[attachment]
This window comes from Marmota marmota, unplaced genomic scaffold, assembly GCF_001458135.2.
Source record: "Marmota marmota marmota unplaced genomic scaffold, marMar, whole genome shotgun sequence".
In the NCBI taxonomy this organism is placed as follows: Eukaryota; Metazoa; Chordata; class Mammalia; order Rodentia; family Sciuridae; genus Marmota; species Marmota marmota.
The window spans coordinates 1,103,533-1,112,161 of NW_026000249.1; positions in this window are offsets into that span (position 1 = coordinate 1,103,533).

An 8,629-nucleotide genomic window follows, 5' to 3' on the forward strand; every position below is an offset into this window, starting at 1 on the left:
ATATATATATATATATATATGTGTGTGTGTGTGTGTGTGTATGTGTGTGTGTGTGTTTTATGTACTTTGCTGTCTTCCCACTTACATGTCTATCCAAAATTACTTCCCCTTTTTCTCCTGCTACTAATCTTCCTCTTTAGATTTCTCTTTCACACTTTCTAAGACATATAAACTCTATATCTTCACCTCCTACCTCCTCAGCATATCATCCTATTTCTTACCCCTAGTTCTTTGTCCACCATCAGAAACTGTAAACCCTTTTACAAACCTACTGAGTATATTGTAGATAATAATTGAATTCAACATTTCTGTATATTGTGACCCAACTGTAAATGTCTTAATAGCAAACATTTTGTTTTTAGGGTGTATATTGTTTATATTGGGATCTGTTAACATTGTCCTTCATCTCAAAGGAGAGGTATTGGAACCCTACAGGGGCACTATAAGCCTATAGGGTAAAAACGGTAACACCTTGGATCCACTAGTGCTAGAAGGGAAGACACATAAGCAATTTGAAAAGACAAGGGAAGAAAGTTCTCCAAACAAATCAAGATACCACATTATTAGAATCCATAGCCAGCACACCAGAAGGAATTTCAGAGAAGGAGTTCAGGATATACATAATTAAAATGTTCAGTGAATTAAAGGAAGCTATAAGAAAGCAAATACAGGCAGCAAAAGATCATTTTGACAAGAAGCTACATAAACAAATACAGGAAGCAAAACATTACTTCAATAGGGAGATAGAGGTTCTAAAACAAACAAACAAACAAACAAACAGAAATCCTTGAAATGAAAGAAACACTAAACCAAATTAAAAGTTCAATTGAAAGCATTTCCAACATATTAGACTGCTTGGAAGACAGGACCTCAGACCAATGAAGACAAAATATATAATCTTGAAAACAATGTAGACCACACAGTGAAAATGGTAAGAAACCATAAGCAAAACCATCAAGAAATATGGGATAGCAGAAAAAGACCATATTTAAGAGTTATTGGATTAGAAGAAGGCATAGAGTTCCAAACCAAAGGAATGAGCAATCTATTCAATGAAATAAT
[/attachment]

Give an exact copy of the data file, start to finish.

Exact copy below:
This window comes from Marmota marmota, unplaced genomic scaffold, assembly GCF_001458135.2.
Source record: "Marmota marmota marmota unplaced genomic scaffold, marMar, whole genome shotgun sequence".
In the NCBI taxonomy this organism is placed as follows: Eukaryota; Metazoa; Chordata; class Mammalia; order Rodentia; family Sciuridae; genus Marmota; species Marmota marmota.
The window spans coordinates 1,103,533-1,112,161 of NW_026000249.1; positions in this window are offsets into that span (position 1 = coordinate 1,103,533).

An 8,629-nucleotide genomic window follows, 5' to 3' on the forward strand; every position below is an offset into this window, starting at 1 on the left:
ATATATATATATATATATATGTGTGTGTGTGTGTGTGTGTATGTGTGTGTGTGTGTTTTATGTACTTTGCTGTCTTCCCACTTACATGTCTATCCAAAATTACTTCCCCTTTTTCTCCTGCTACTAATCTTCCTCTTTAGATTTCTCTTTCACACTTTCTAAGACATATAAACTCTATATCTTCACCTCCTACCTCCTCAGCATATCATCCTATTTCTTACCCCTAGTTCTTTGTCCACCATCAGAAACTGTAAACCCTTTTACAAACCTACTGAGTATATTGTAGATAATAATTGAATTCAACATTTCTGTATATTGTGACCCAACTGTAAATGTCTTAATAGCAAACATTTTGTTTTTAGGGTGTATATTGTTTATATTGGGATCTGTTAACATTGTCCTTCATCTCAAAGGAGAGGTATTGGAACCCTACAGGGGCACTATAAGCCTATAGGGTAAAAACGGTAACACCTTGGATCCACTAGTGCTAGAAGGGAAGACACATAAGCAATTTGAAAAGACAAGGGAAGAAAGTTCTCCAAACAAATCAAGATACCACATTATTAGAATCCATAGCCAGCACACCAGAAGGAATTTCAGAGAAGGAGTTCAGGATATACATAATTAAAATGTTCAGTGAATTAAAGGAAGCTATAAGAAAGCAAATACAGGCAGCAAAAGATCATTTTGACAAGAAGCTACATAAACAAATACAGGAAGCAAAACATTACTTCAATAGGGAGATAGAGGTTCTAAAACAAACAAACAAACAAACAAACAGAAATCCTTGAAATGAAAGAAACACTAAACCAAATTAAAAGTTCAATTGAAAGCATTTCCAACATATTAGACTGCTTGGAAGACAGGACCTCAGACCAATGAAGACAAAATATATAATCTTGAAAACAATGTAGACCACACAGTGAAAATGGTAAGAAACCATAAGCAAAACCATCAAGAAATATGGGATAGCAGAAAAAGACCATATTTAAGAGTTATTGGATTAGAAGAAGGCATAGAGTTCCAAACCAAAGGAATGAGCAATCTATTCAATGAAATAAT